Kids bedding widens lines and gears up for a sleeper hit year

The juvenile bedding market tends to be an elastic one that hinges on the strength and performance of each year's licensed property lineup. But the outlook for 2003 is particularly rosy as the category comes off a stellar year, boosted by 2002's bevy of blockbuster movies and solid TV licenses.
February 1, 2003

The juvenile bedding market tends to be an elastic one that hinges on the strength and performance of each year’s licensed property lineup. But the outlook for 2003 is particularly rosy as the category comes off a stellar year, boosted by 2002′s bevy of blockbuster movies and solid TV licenses.

‘Retailers are really expanding the space they devote to the category and bringing in new licenses,’ notes Sherice Guillory, Nickelodeon Consumer Products VP of home, gift and packaged goods. ‘And Nickelodeon has definitely benefited from that,’ with SpongeBob SquarePants and Dora the Explorer as its top bedding performers in 2002.

But along with renewed retail interest in kids bedding comes the challenge to make the product jump off shelves – a difficult feat in a basic category. ‘While we wish that we could use a lot of sound chips, blinking lights and moving parts, there’s not a whole lot you can do with bedding in terms of adding bells and whistles,’ says Nancie Siegel, director of marketing for licensed products at Fort Mill, South Carolina-based Springs Industries, which has licenses for Harry Potter and 2Grrrls in its portfolio.

Many manufacturers are tackling this hurdle by expanding the definition of bedding to include ancillary items such as novelty decorative pillows, throws, accent rugs, window treatments and wall hangings. Two-piece bath towels (in many cases the responsibility of the juvenile bedding buyer and not the bath shop buyer) are also making a category comeback. ‘Buyers had moved away from that, but have now returned to a nice assortment of prints to coordinate with bedding,’ says Siegel. Since February is typically a strong Q4 focus for bedding buyers, Springs Industries’ big push at the Home Textiles Winter Market in New York this month will be its bedding range based on Universal’s holiday 2003 film Dr. Seuss’ The Cat in the Hat. Due to hit retail in tandem with the film, the line encompasses bedding, body pillows, area rugs, craft kits, bolted fabrics and bath product such as rugs, towels, shower curtains and accessories.

‘Retailers are really looking for a lot more add-on coordinates for bedding in addition to the standard comforter, and quilts are really hot this year,’ says Nick’s Guillory. Based on retail demand, Nick will offer a new selection of Dora the Explorer and SpongeBob SquarePants quilts in 2003.

Demand for ancillary items has been a boon for Hedstrom’s slumber products business. ‘I think we’ve come a long way as far as creating cute, innovative items with dual purposes,’ says Fran Coursey, the Arlington Heights, Illinois-based company’s director of marketing. Coursey points to the company’s line of snooze sacks – pillows that unzip into sleeping bags – as a case in point. ‘When rolled up into a pillow, the snooze sack can sit on the bed and function as a cute room décor product,’ she says. ‘A lot of times we offer the same licenses as other manufacturers of bedding product, and sometimes the designs or colors can coordinate.’ Targeting kids ages three to eight, new snooze sacks due out in April for US$29.99 apiece sport Crayola, Jay Jay the Jetplane, Winnie the Pooh and Hot Wheels licensed images.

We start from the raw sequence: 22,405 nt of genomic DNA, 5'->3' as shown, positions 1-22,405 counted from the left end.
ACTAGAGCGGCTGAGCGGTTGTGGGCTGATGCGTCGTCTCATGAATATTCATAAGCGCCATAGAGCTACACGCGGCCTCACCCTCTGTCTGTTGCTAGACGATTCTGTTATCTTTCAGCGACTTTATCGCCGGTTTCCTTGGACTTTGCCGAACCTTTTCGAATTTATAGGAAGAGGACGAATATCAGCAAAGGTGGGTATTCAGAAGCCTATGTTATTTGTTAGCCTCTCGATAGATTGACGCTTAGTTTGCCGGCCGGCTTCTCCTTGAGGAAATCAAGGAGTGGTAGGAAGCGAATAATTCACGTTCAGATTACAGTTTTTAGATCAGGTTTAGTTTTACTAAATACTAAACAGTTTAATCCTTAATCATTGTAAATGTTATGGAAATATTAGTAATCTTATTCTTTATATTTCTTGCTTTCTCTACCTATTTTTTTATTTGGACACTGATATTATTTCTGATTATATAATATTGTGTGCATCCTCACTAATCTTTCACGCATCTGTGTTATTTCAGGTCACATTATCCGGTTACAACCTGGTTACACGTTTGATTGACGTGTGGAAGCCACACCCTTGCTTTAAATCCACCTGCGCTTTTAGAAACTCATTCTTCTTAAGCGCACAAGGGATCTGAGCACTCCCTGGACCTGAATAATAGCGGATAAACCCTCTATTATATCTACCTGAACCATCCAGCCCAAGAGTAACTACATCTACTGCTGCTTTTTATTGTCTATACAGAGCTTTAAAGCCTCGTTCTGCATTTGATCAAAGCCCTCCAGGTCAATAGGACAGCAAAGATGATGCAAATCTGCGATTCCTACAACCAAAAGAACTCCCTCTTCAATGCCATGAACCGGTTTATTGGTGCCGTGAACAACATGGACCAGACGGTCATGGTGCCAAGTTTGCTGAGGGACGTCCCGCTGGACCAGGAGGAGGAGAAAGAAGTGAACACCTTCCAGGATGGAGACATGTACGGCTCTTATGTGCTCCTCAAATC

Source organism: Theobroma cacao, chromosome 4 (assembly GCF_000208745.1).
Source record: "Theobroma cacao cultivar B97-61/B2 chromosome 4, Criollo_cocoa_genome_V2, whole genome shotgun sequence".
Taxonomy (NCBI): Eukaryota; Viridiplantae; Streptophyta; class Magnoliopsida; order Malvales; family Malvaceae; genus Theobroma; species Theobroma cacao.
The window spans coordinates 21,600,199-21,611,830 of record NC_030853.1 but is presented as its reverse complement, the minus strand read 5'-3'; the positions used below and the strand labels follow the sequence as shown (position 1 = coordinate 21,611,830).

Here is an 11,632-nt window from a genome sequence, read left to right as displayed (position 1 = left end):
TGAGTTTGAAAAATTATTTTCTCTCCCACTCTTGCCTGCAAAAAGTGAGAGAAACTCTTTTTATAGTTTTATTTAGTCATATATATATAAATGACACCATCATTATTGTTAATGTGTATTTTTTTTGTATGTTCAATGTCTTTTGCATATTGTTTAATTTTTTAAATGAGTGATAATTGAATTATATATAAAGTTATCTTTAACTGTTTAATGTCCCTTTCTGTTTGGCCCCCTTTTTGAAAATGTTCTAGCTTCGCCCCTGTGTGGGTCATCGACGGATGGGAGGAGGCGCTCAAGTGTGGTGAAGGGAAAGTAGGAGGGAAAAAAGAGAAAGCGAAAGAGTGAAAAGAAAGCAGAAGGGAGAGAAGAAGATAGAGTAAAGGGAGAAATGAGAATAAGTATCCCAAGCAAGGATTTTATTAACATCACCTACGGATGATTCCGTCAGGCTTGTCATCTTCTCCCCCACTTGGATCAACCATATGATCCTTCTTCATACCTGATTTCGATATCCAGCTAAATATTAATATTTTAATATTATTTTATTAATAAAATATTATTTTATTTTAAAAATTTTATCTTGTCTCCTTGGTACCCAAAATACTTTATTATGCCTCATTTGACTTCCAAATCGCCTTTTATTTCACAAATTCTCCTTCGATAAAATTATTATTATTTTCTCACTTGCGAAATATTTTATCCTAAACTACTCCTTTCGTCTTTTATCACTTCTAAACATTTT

Licensees can also beef up consumer excitement for their bedding lines through creative product presentation. ‘Because everything is so marketing-driven from our standpoint, the opportunity to provide compelling packaging at retail is very important,’ says Dan Hammer, senior VP of sales and marketing at Danville, Virginia-based Dan River. ‘For example, we put our sports line out in a duffel bag. It’s another way to catch the consumer’s eye as they walk down the bedding aisle.’

Hedstrom is also working on packaging design to come up with unique and reusable packages that suit the shape of its sleeping bags. Continuing product for 2003 includes the Deluxe Slumber Bag & Tote (US$29.99, April) for girls ages six to 10. The extra-large sleeping bag (10 inches longer than a standard bag) fits inside a coordinating fabric tote. Girls in that demo are ‘going to a lot of sleepovers and obviously don’t want a Winnie the Pooh sleeping bag, so we’ve gone after licenses that appeal to that age group,’ says Coursey. New licenses to the line this year include Barbie, Kim Possible, Lizzie McGuire, Pussyfoot and The Powerpuff Girls.

A further option open to licensees looking to attract retail buyers is to go after higher-quality materials. ‘You can trade up to a higher thread count and go from a conventional rotary print to a panel print or photo-real print,’ says Springs’ Siegel. But improving fabric quality has its risks. ‘Trading up is great, provided that you’re not going to put your business into a price point so outrageously high that you eliminate two-thirds of your consumers,’ says Hammer.

Fortunately, prices for quality fabrics are coming down, making it possible for many manufacturers to offer them at the same price as some traditional materials. ‘In the past, we found that most of the licensed bedding product was made of low-cost muslin,’ says Nick’s Guillory. ‘Now the prices of hot items like jersey-knit sheets are coming down, and we’re getting a lot more traction at mid-tier and specialty stores because of that higher-quality fabric.’

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